Friday, April 22, 2016

Toward a people's definition of 'craft' beer.

What is 'craft beer? 

Here's a 'people's definition' posted by beer (and whisky) writer Lew Bryson at his personal Facebook:
  • The BA's [U.S. Brewers Association] definition of craft is, to a large degree, self-serving to the interests of its members.
  • To the consumer, 'craft' likely means 'not light beer' that costs more than Bud Light.
  • To market analysts, that's also exactly what 'craft' means. They haven't kicked Ballast Point out of the craft category, since the Ballast Point beers still taste the same, still cost the same, still have the same market position. They don't care who owns them."


In the same post, however, Bryson notes that a pay-for-view industry analyst has reported not-so-sanguine news on first quarter on-the-premises * beer sales.
  • On-premise beer sales were slow - declining -3.1% year-over-year - lagging the overall alcohol category (-0.6%).
  • The overall import-beer category is down 3%, but Corona brands are up 3.5% and Stella Artois up 3.7%.
  • Craft sales have dipped into negative territory (-0.8%) as several major brands declined. Sales declined for both Blue Moon (-3.0%) and Sam Adams (-13%) brands, while Goose Island (18%) and Ballast Point (42%) showed major gains.

Big Craft

Over at A Good Beer Blog, beer author Alan McLeod put in his two cents on the numbers:
Does this matter to you, the beer buyer? Likely not. This is not a bubble bursting. It's a market shifting as they do. The sky's perhaps not the limit quite as the BA promised in 2014. That's fine. Many assumptions usually do not hold and the assumption that craft is marching in a straight line directly towards a 20% market share by 2020 is likely one of those that won't pan out. But perhaps it's still going to turn out to be the limit in a way - except that it's made up of macro owned Goose Island instead of big craft's Sam Adams. Would you care? [...]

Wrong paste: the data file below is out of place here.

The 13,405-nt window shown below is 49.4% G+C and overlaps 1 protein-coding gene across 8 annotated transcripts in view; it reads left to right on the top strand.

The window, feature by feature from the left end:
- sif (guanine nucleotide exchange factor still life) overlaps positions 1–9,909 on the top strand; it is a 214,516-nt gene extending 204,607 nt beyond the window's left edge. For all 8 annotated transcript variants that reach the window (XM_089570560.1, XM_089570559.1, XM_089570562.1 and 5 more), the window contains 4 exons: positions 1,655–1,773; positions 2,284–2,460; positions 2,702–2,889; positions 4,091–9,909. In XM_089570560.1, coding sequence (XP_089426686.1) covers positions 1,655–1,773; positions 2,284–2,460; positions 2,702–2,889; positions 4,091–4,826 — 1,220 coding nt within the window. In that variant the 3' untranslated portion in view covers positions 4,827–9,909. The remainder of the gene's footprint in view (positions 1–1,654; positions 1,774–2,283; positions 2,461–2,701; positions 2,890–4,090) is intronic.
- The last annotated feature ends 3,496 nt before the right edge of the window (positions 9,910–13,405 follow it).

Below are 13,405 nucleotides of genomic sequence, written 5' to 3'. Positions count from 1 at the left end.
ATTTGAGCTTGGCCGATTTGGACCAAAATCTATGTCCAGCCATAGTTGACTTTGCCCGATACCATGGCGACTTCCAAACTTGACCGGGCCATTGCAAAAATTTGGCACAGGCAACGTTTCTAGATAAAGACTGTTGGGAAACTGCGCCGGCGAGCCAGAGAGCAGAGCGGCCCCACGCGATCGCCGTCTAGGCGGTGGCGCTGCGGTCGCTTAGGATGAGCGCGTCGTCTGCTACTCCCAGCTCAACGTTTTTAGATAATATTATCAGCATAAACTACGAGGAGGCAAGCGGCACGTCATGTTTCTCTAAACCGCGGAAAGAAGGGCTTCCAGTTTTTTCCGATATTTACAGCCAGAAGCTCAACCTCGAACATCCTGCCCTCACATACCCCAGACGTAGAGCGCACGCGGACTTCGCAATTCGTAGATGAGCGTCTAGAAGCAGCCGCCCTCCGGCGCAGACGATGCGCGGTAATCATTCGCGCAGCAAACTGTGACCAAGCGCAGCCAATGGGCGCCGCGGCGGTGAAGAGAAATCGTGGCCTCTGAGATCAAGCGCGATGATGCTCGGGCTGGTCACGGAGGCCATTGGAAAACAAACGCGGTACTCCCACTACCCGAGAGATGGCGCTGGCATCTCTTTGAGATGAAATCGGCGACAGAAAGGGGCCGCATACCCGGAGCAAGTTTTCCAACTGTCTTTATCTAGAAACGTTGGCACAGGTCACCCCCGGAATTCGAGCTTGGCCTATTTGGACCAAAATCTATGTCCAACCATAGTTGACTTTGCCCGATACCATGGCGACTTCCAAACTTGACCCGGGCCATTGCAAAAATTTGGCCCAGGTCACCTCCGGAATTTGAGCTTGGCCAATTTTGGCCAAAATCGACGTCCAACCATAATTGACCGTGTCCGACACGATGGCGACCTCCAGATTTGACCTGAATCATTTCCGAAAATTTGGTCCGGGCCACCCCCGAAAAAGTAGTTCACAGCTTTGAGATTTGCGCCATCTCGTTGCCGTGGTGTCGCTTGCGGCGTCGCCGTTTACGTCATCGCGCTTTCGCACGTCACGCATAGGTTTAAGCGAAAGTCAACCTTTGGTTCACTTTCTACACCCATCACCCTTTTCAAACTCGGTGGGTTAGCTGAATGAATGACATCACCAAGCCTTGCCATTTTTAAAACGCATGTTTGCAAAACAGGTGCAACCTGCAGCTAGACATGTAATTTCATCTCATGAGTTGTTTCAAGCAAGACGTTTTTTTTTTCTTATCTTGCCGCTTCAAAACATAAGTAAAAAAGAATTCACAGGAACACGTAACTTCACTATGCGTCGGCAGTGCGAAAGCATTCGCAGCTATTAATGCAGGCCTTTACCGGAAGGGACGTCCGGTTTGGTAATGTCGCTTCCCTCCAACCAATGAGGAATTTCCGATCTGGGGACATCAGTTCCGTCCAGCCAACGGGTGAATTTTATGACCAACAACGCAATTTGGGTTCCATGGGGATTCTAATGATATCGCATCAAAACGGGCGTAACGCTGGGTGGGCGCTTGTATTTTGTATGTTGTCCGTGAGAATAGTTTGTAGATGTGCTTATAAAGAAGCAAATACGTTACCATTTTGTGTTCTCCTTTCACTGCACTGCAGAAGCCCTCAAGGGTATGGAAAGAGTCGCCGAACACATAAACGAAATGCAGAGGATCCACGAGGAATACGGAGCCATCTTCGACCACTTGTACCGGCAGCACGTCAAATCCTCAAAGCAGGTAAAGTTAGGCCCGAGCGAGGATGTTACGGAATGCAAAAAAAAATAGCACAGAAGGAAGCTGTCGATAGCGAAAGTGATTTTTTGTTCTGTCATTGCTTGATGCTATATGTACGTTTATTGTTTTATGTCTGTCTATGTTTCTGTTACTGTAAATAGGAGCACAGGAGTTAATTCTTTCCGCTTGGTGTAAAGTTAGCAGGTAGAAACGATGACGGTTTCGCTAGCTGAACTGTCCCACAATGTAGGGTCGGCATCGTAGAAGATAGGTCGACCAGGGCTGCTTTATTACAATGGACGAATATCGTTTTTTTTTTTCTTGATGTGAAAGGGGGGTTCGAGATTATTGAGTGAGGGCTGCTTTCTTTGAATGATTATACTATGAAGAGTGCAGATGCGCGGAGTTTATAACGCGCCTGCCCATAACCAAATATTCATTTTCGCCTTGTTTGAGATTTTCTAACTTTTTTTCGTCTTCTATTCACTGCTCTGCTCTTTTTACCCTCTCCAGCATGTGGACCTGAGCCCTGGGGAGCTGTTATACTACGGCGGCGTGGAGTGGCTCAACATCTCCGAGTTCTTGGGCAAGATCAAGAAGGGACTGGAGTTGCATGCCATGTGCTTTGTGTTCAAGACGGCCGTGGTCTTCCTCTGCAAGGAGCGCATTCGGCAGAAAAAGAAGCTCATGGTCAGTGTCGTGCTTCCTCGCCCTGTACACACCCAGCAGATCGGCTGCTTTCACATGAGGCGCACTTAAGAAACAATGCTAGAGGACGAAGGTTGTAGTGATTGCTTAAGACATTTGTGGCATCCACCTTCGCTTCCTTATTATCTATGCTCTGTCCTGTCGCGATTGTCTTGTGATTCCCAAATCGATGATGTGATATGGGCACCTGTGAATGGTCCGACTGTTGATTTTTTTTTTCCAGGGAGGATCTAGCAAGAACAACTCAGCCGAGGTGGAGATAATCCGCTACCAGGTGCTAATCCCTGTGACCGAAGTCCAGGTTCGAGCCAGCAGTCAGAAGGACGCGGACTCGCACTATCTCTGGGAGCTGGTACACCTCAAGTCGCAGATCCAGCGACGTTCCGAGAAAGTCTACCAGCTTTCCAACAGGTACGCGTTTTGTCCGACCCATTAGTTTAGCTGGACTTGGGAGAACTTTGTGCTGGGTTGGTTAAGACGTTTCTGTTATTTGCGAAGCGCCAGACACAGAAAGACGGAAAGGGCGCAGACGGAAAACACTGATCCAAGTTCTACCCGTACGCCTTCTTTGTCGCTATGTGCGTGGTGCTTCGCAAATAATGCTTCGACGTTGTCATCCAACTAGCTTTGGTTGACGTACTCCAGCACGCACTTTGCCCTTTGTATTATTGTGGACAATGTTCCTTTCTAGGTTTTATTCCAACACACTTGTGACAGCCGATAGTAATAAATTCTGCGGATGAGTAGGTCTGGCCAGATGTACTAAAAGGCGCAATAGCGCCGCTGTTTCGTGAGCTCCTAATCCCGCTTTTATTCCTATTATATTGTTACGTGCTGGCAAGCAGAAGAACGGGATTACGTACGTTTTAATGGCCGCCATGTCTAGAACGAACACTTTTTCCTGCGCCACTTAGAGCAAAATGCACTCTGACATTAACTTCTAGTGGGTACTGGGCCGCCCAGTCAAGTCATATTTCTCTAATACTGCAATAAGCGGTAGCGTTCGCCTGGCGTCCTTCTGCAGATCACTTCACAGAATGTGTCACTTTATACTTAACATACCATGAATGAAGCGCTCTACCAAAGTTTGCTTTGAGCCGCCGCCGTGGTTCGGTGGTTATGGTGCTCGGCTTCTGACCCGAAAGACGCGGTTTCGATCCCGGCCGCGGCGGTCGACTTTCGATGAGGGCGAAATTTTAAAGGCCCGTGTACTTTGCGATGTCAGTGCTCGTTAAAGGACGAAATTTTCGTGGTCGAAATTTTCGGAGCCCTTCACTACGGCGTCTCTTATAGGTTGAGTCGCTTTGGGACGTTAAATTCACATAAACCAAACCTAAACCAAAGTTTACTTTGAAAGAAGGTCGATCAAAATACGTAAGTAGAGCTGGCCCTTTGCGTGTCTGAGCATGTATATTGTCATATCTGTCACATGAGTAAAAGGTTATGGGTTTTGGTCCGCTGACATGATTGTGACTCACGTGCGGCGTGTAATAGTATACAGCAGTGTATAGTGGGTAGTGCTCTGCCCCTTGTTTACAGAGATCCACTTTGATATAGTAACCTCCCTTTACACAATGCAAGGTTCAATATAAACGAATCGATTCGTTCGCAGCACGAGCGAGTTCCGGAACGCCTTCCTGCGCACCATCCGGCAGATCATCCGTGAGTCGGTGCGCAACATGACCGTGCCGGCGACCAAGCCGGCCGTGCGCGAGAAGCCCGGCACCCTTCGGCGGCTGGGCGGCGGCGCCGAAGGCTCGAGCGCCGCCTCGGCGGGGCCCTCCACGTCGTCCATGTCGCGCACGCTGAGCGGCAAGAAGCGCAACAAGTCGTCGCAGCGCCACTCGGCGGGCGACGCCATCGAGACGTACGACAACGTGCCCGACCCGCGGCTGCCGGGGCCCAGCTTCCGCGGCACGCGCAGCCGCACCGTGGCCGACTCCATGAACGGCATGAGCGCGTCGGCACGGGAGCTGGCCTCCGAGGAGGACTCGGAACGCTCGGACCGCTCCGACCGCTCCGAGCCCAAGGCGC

Maybe things develop in a different direction.[...] Craft beer could well split into local and macro with only big craft fading, too big and familiar to be considered authentic. [...] Will that matter much to you? Likely not other that it will be you buying the macro craft, wine or hard liquor. You'll be happy.

Cassandra or chicken little? Results from one quarter, although worrisome, are not a trend...yet.

But a people's 'craft' beer? I'll drink to that — even if this consumer might choose a local craft beer first, all things (and that's many) being equal.

Craft beer is a beer that's not a light beer
and costs more than one.
Consumers don't care where it's from.

  • Mr. Bryson kindly granted his permission for this re-post. If you're following him on Facebook, the entire thread of comments is worht reading.
  • * The analyst — as well as Bryson and McLeod (and most in the beverage industry)— used the phrase "on-premise" to describe on-site sales. "On-premise" literally refers back to an idea, thus meaning an 'on' (wacky, wrong) concept. Of course the obverse, "off-premise," could be construed to mean a wacky idea. "Premises," when referring to location, is always plural. The word refers to a building and the land on which it sits. Society, if not the beer industry, relies on precise language to convey precise meaning. I choose "on-the-premises," and "off."
  • Apologies to Howard Zinn.

  • For more from YFGF:

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